The complexity of emotions is vast, but during the past few decades, progress in clarifying the neurological substrates has been enormous. This knowledge will have increasing consequences for the reconceptualization of foundational issues in biological psychiatry. In deep subcortical regions of the mammalian brain, there exist a variety of genetically prescribed circuits that mediate basic (instinctual) emotional behaviors. As discussed in this chapter, and several others in this text, there are many reasons to believe that various basic affective experiences are dependent on the activities of such neural systems.
Textbook of Biological Psychiatry. Edited by Jaak Panksepp Copyright © 2004 by Wiley-Liss, Inc. ISBN: 0-471-43478-7
Emotions have a variety of attributes, including autonomic-bodily, behavioral-expressive, cognitive-learned, and affective-experiential components. This last aspect—the subjective intensity and valence of our diverse emotional experiences—makes it a topic of foremost importance for psychiatry. Without affective feelings, it is hard to imagine that the concept of emotion would exist. People with psychiatric problems are commonly troubled by the chaotic, often misplaced and undesirable affective intensity of their lives. The success of most psychiatric interventions is premised on their ability to facilitate affect regulation.
Although there has now been enormous progress in imaging how the brain processes emotional information, until quite recently the fundamental neurobiological nature of affective experience remained totally mysterious. Substantial progress has now been made on imaging key brain areas that help elaborate affect in humans as well as neuroanatomical and neurochemical circuits that mediate core emotional responses in animals. Investigators are also learning how to blend information from the two sources. Most human brain imaging studies presently provide anatomical correlates that may or may not reflect causal processes. On the other hand, animal brain research can help decipher the details of the underlying causal issues in ways that ethical human research could never achieve. Through a balanced interplay of human and animal psy-chobiological research, a level of knowledge can be achieved that neither approach, alone, could achieve. The translation of knowledge among species will depend on the degree of evolutionary homology in the underlying substrates (Chapters 16, 20, and 21).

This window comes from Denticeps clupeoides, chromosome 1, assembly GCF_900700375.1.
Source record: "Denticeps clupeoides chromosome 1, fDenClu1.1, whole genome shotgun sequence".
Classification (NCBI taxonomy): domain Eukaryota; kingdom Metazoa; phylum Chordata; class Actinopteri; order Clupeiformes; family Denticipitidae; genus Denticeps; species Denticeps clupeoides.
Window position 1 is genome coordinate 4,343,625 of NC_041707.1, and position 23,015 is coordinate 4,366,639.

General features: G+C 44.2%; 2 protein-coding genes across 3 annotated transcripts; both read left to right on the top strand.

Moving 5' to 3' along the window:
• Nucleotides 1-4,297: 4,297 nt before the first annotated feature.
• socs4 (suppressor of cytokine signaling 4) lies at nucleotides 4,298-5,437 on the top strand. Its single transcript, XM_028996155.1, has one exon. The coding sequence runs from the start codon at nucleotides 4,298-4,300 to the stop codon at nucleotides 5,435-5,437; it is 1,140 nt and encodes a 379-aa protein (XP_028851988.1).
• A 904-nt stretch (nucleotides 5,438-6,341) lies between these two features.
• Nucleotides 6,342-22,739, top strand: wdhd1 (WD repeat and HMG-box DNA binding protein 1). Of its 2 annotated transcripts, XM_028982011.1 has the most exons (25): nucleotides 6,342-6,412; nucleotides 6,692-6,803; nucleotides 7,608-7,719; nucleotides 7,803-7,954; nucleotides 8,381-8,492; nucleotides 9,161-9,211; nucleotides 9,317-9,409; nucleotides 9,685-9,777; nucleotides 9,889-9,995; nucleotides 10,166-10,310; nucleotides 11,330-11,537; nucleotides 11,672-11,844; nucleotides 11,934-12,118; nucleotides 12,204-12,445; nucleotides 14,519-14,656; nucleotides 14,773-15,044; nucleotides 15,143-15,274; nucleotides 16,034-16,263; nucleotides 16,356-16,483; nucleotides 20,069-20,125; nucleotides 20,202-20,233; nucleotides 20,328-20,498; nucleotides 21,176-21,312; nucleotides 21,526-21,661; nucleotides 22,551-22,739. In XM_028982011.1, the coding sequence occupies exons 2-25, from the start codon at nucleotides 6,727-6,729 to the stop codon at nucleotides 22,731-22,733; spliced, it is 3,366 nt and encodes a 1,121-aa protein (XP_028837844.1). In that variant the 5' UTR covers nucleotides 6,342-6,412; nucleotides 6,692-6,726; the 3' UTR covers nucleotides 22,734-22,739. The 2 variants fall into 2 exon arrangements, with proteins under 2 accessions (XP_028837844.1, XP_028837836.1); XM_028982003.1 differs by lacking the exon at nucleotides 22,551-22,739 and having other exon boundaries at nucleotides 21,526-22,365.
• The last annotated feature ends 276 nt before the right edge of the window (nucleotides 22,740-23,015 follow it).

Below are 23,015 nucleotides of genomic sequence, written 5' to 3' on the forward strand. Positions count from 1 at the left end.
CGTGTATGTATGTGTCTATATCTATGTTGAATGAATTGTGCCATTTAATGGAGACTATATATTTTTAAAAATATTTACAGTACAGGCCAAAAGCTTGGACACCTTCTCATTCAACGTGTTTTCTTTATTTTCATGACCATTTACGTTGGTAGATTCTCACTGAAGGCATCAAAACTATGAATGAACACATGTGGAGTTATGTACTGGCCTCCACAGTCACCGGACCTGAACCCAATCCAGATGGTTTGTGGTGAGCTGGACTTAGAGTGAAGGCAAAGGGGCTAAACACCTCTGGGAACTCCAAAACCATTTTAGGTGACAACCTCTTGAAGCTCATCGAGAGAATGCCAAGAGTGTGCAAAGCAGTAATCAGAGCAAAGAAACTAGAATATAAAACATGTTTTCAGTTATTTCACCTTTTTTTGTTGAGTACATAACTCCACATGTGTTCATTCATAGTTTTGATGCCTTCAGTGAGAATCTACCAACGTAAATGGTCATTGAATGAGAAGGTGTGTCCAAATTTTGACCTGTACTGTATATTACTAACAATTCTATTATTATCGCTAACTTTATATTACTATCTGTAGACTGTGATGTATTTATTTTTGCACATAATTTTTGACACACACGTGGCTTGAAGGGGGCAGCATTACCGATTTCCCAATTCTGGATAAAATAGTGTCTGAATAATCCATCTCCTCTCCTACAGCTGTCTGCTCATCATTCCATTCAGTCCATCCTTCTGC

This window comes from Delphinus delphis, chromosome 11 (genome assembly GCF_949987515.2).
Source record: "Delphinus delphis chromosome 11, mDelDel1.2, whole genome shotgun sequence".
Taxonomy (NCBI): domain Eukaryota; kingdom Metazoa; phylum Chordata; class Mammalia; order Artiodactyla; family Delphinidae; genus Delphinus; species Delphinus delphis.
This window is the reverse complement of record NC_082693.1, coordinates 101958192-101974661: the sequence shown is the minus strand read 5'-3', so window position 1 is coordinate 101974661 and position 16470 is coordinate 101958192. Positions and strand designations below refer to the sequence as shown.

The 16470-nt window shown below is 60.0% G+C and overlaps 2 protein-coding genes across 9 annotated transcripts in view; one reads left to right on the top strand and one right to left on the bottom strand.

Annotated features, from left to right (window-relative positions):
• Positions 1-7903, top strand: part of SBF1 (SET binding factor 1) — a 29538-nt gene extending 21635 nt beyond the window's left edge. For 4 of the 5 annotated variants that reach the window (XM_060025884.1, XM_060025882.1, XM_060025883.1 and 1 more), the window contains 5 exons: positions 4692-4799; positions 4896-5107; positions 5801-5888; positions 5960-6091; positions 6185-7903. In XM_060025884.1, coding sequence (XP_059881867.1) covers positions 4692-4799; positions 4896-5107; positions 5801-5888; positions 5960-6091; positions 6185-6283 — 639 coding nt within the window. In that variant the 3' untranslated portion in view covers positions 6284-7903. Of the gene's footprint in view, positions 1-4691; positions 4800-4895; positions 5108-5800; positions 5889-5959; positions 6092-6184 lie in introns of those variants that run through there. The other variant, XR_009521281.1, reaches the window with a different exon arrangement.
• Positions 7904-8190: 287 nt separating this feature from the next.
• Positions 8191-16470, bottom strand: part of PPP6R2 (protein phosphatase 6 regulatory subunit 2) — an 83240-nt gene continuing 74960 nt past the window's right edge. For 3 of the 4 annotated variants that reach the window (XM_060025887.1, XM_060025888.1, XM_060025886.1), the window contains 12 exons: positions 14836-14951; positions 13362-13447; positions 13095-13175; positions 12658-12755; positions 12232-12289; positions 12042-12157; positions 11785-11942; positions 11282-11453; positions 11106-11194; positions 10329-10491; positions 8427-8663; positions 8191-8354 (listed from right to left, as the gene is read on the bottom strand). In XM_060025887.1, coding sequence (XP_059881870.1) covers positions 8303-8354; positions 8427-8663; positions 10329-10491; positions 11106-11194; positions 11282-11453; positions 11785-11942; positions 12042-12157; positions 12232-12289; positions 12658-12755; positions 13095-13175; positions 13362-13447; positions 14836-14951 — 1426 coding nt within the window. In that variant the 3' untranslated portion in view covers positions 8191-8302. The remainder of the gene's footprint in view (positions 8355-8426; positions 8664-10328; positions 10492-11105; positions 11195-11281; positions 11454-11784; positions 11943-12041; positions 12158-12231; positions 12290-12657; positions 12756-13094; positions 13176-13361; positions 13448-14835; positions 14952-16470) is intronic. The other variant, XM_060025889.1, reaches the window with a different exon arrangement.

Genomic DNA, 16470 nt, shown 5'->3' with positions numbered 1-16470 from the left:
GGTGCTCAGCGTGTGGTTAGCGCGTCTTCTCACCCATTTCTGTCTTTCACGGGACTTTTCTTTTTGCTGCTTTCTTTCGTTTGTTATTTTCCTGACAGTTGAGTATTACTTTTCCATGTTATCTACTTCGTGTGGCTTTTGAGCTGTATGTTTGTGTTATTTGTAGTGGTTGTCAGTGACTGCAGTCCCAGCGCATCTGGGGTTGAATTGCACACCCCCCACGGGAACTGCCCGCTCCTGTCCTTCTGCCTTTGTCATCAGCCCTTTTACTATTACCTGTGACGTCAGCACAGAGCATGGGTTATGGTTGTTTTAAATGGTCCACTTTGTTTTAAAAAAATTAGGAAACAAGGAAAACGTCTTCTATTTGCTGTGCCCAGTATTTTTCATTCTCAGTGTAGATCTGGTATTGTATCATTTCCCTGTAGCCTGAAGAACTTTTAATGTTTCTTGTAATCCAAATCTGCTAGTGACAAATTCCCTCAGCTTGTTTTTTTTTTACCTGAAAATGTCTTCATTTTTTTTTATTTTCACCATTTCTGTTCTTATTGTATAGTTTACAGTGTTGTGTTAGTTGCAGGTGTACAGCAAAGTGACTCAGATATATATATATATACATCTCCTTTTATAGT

The assumption that animals also have affective experiences when they exhibit instinctual emotional behaviors can yield precise working hypotheses concerning the neural nature of basic affects that, after development and deployment of appropriate neuropharmacological tools, can be rigorously evaluated in the human species. For instance, various chemistries identified through preclinical animal research can already guide the selection of new pharmacological targets to be evaluated in humans (e.g., Chapter 21). Unfortunately, this level of evolutionary continuity is not yet widely accepted. Since the subjective-experiential aspects of emotions cannot be observed directly in either animals or humans, the study of emotional feelings has lagged behind the science of emotional behaviors. Indeed, some investigators have been eager to conceptually separate the two, but we doubt if that semantic maneuver is ontologically justified. Affective feelings may be closely linked to, indeed interpenetrant with, the neurodynamics of instinctual emotional systems in action.